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Kidnap victims have long road to recovery

By: Penne Usher, Telegraph Correspondent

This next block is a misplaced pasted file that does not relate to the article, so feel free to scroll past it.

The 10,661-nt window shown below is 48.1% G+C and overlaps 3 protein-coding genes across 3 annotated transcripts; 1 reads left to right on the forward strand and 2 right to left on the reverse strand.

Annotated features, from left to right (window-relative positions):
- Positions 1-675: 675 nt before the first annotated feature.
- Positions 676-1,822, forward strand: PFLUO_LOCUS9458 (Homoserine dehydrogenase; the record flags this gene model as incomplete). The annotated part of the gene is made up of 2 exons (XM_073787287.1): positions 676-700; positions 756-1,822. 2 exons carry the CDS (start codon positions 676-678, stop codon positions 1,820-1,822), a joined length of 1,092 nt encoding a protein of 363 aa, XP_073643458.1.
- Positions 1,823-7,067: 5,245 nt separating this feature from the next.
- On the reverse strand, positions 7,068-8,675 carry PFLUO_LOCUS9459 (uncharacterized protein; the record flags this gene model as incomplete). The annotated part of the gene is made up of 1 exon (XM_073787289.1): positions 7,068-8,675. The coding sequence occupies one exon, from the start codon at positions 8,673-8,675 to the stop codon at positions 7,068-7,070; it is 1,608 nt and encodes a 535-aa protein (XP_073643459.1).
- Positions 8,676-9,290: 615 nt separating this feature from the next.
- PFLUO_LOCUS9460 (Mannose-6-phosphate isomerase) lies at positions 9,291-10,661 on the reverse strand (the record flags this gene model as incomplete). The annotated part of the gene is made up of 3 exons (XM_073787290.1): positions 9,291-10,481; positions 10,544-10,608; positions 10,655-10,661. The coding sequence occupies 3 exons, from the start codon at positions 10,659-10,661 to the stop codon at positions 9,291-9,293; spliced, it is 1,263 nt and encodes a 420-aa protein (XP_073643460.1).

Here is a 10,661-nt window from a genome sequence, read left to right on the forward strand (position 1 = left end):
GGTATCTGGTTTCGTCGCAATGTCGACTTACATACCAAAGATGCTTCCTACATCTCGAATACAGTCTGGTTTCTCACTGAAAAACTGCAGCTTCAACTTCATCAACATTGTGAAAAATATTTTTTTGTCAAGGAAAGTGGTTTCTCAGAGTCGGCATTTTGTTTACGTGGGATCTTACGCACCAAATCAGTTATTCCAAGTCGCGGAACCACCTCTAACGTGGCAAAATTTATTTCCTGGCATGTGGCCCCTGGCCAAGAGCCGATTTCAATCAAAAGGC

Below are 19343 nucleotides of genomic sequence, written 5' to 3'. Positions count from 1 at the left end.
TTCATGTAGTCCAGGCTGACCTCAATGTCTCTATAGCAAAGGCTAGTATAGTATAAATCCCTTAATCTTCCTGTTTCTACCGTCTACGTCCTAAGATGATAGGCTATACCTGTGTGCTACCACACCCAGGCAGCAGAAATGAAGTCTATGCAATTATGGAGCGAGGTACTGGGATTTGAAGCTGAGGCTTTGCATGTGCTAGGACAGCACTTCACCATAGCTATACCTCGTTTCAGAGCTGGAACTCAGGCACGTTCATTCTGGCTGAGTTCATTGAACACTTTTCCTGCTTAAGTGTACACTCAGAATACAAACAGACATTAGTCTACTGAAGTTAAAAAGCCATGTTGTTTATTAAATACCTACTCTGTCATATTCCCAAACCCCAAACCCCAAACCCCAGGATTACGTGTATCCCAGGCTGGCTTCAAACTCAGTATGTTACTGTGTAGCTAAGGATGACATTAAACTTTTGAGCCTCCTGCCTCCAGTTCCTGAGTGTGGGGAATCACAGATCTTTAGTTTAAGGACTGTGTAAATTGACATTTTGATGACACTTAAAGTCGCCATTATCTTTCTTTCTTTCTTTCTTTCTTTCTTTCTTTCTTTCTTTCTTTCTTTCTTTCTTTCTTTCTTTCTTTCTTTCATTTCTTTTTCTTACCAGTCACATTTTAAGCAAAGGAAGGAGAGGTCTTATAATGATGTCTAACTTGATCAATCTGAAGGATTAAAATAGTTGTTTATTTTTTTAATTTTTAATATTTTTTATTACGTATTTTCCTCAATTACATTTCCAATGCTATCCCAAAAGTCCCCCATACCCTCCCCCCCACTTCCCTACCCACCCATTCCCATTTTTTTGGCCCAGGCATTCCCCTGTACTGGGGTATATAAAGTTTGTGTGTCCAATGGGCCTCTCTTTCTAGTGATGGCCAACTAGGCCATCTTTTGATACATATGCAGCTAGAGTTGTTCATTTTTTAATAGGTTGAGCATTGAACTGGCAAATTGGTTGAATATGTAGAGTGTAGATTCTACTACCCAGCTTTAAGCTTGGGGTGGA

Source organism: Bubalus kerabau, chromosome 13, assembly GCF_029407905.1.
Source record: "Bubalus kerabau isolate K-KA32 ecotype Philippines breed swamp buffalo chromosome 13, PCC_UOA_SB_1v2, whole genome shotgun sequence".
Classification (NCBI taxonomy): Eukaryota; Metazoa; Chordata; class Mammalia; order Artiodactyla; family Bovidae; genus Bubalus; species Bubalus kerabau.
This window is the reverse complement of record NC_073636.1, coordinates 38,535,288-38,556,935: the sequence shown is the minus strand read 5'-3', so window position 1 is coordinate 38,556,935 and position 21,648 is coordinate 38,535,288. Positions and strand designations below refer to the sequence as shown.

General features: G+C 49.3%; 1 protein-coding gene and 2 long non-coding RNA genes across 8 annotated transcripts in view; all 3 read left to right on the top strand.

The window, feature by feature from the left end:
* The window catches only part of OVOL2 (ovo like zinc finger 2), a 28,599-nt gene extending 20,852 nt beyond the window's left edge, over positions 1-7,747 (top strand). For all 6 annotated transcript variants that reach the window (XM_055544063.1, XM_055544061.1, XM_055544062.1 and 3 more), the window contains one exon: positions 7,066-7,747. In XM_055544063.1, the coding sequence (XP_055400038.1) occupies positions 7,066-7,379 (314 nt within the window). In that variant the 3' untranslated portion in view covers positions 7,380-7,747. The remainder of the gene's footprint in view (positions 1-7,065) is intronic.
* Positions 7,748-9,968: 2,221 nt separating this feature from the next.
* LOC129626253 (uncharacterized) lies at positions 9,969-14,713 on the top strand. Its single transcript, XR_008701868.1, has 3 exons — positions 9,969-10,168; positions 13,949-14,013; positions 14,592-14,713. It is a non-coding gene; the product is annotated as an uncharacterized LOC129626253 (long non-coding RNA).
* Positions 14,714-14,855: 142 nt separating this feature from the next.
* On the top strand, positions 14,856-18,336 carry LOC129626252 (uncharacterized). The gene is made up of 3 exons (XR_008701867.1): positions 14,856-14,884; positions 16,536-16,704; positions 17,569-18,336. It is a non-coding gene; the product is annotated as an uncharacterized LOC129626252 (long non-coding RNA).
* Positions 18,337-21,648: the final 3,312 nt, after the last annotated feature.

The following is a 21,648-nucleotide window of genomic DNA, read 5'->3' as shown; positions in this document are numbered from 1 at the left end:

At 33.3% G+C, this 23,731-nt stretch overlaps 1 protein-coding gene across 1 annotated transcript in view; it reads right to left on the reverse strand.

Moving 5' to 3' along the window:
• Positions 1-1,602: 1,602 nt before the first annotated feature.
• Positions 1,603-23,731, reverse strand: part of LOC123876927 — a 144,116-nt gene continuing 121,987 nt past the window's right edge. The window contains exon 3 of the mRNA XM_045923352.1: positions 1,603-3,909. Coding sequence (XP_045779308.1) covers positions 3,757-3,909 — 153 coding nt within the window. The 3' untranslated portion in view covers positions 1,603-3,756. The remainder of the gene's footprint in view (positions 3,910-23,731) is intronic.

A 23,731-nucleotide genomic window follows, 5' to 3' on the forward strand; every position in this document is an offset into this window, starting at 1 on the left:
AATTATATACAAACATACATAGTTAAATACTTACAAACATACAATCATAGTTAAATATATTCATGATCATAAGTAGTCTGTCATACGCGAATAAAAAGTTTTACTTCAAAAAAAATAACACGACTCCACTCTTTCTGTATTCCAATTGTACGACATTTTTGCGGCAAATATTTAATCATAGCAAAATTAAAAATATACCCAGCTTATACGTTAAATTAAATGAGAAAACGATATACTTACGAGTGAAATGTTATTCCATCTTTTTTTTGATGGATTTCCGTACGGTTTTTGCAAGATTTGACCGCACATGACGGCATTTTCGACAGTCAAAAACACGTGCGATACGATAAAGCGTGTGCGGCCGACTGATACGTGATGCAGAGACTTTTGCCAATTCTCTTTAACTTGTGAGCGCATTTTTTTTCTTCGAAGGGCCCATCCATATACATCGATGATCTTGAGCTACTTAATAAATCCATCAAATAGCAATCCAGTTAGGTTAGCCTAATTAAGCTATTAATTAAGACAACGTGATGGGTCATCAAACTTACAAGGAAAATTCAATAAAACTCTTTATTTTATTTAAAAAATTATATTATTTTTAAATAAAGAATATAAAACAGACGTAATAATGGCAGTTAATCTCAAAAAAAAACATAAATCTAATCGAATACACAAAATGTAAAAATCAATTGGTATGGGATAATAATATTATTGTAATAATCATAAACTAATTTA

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Jaycee Lee Dugard was isolated from the outside world, held captive for nearly two decades, reportedly raped, birthed two daughters allegedly fathered by her accused abductor and lived in a makeshift tent compound. One can only imagine what Dugard, 11 at the time of her 1991 kidnapping from a South Lake Tahoe bus stop, endured during captivity. Phillip Garrido and his wife Nancy Garrido remain in custody in the El Dorado County Jail, and have pleaded not guilty to 29 felony counts of kidnapping, rape, sexual assault and false imprisonment. How Dugard, now 30, is doing now is a question many would like answered. “I think that is the one burning question — where is she and is she doing OK,” said Beth Stargate, of Placerville. “From what I’ve read, she has her family’s support. So, hopefully she will eventually move past all that. I don’t know how, but I hope she can.” Debra Moore is a psychologist and director of Fall Creek Counseling in Carmichael and Roseville. She said it would be difficult to speculate on Dugard’s current condition and how she is coping being thrust into an unfamiliar world. “Everybody is different, but because it was such a long period of time and intense emotional trauma, we can say that a person would develop a set of adaptive mechanisms to handle it,” Moore said. “Those mechanisms would probably become deeply ingrained over time.” Coping mechanisms include, numbing oneself to the situation, denial, distraction, repression or rationalization. “They are different for each person,” Moore said. “We certainly have, from our knowledge of other trauma survivors, some ideas, but it would be arrogant to speculate on what (Jaycee) did to cope.” Moore has not seen nor treated Dugard and is not affiliated in any way with the ongoing case against the Garridos. Dugard was kidnapped on June 10, 1991, and wasn’t found until the Garridos brought her and her two daughters into a police station in Concord, according to authorities. She spent 18 years in a ramshackle tent compound in the backyard of the Garridos’ Antioch home. Dugard did not attend public schools, nor had her daughters, none had access to medical care. “Our first inclination would be to say the girls would come out of this all and it’s horrible,” Moore said. “But there are people all over the world in rural places just raised by their biological parents and the next hut is 20 miles down the road. They somehow survive.” Moore said without knowing Dugard’s daughters, age 11 and 15, were threatened or scared, it is impossible to determine how they will handle their new lives. “All we can do is to make ourselves available as a community which much more valuable than making guesses,” Moore said. “It sounds like they have a lot of support and that is certainly a very good indicator of how resilient someone will be.”